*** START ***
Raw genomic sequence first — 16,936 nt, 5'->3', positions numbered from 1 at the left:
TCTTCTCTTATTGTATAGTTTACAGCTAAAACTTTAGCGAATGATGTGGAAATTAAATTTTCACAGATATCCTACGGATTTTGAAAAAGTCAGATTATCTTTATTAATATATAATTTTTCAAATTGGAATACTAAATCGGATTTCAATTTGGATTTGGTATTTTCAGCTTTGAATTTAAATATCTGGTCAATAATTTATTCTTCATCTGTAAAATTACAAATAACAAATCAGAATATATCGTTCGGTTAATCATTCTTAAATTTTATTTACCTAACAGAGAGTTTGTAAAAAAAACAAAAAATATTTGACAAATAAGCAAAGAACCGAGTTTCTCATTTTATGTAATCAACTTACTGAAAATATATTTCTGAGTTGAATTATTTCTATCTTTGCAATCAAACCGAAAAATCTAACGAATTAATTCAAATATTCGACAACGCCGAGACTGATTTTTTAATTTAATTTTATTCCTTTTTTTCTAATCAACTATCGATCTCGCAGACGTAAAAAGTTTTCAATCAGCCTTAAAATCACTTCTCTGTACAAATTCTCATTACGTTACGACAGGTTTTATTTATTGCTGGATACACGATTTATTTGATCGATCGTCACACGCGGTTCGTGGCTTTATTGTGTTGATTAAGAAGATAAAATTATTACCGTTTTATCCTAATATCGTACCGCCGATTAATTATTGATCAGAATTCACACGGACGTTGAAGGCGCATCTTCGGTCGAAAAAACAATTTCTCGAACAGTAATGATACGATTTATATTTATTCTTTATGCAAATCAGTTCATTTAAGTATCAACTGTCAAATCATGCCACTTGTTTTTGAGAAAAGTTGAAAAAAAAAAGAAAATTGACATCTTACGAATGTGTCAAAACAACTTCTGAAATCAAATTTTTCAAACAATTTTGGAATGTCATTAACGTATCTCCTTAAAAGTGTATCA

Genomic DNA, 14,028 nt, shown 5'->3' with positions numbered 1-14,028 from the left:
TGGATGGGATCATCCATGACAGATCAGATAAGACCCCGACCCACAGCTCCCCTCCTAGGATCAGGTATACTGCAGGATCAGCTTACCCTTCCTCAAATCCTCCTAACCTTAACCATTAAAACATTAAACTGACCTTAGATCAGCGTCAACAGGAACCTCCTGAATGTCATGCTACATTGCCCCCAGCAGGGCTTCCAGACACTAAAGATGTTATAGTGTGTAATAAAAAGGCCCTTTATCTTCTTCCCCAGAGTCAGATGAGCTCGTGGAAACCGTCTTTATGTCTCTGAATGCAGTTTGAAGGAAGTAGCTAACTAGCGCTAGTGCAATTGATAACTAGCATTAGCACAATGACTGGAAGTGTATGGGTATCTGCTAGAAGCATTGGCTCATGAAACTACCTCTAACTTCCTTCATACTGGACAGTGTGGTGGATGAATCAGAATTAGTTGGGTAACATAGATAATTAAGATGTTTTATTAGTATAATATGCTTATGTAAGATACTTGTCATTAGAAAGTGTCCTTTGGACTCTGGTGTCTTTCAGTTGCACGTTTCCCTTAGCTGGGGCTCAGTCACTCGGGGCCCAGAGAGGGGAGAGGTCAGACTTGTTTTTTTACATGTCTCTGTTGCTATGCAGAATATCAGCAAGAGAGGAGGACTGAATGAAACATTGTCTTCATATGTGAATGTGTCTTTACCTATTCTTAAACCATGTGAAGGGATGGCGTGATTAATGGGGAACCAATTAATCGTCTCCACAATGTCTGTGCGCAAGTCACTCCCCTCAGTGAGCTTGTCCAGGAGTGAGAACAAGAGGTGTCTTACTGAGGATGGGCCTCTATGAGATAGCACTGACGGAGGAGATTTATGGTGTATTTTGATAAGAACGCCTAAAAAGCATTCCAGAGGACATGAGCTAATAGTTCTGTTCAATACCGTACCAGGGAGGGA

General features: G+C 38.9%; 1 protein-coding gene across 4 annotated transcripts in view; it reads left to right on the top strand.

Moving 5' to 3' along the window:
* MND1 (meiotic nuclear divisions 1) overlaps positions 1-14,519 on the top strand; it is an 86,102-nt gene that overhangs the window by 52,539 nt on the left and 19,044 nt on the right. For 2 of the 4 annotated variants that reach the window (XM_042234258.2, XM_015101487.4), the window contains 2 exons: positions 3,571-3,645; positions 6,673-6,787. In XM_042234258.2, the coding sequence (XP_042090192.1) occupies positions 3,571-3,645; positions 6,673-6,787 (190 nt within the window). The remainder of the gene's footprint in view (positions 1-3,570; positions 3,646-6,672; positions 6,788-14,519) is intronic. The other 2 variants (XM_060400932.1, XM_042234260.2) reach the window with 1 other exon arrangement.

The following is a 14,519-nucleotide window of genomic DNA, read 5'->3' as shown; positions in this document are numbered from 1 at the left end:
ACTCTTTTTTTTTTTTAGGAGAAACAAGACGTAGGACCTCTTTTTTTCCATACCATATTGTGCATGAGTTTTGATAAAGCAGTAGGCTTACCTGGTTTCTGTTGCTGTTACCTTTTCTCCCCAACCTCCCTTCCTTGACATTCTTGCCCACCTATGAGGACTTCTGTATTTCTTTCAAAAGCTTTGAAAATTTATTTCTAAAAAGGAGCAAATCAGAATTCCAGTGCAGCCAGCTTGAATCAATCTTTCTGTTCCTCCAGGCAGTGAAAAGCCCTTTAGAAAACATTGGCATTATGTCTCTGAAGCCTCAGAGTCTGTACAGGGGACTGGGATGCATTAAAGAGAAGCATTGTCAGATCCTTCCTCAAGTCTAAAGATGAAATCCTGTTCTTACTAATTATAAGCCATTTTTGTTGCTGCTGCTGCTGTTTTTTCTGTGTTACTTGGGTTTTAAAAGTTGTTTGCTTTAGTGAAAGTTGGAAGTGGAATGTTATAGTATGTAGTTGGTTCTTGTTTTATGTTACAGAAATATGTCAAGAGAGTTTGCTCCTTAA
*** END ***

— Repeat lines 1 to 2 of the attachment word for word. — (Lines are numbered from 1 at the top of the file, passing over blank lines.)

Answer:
Raw genomic sequence first — 16,936 nt, 5'->3', positions numbered from 1 at the left:
TCTTCTCTTATTGTATAGTTTACAGCTAAAACTTTAGCGAATGATGTGGAAATTAAATTTTCACAGATATCCTACGGATTTTGAAAAAGTCAGATTATCTTTATTAATATATAATTTTTCAAATTGGAATACTAAATCGGATTTCAATTTGGATTTGGTATTTTCAGCTTTGAATTTAAATATCTGGTCAATAATTTATTCTTCATCTGTAAAATTACAAATAACAAATCAGAATATATCGTTCGGTTAATCATTCTTAAATTTTATTTACCTAACAGAGAGTTTGTAAAAAAAACAAAAAATATTTGACAAATAAGCAAAGAACCGAGTTTCTCATTTTATGTAATCAACTTACTGAAAATATATTTCTGAGTTGAATTATTTCTATCTTTGCAATCAAACCGAAAAATCTAACGAATTAATTCAAATATTCGACAACGCCGAGACTGATTTTTTAATTTAATTTTATTCCTTTTTTTCTAATCAACTATCGATCTCGCAGACGTAAAAAGTTTTCAATCAGCCTTAAAATCACTTCTCTGTACAAATTCTCATTACGTTACGACAGGTTTTATTTATTGCTGGATACACGATTTATTTGATCGATCGTCACACGCGGTTCGTGGCTTTATTGTGTTGATTAAGAAGATAAAATTATTACCGTTTTATCCTAATATCGTACCGCCGATTAATTATTGATCAGAATTCACACGGACGTTGAAGGCGCATCTTCGGTCGAAAAAACAATTTCTCGAACAGTAATGATACGATTTATATTTATTCTTTATGCAAATCAGTTCATTTAAGTATCAACTGTCAAATCATGCCACTTGTTTTTGAGAAAAGTTGAAAAAAAAAAGAAAATTGACATCTTACGAATGTGTCAAAACAACTTCTGAAATCAAATTTTTCAAACAATTTTGGAATGTCATTAACGTATCTCCTTAAAAGTGTATCA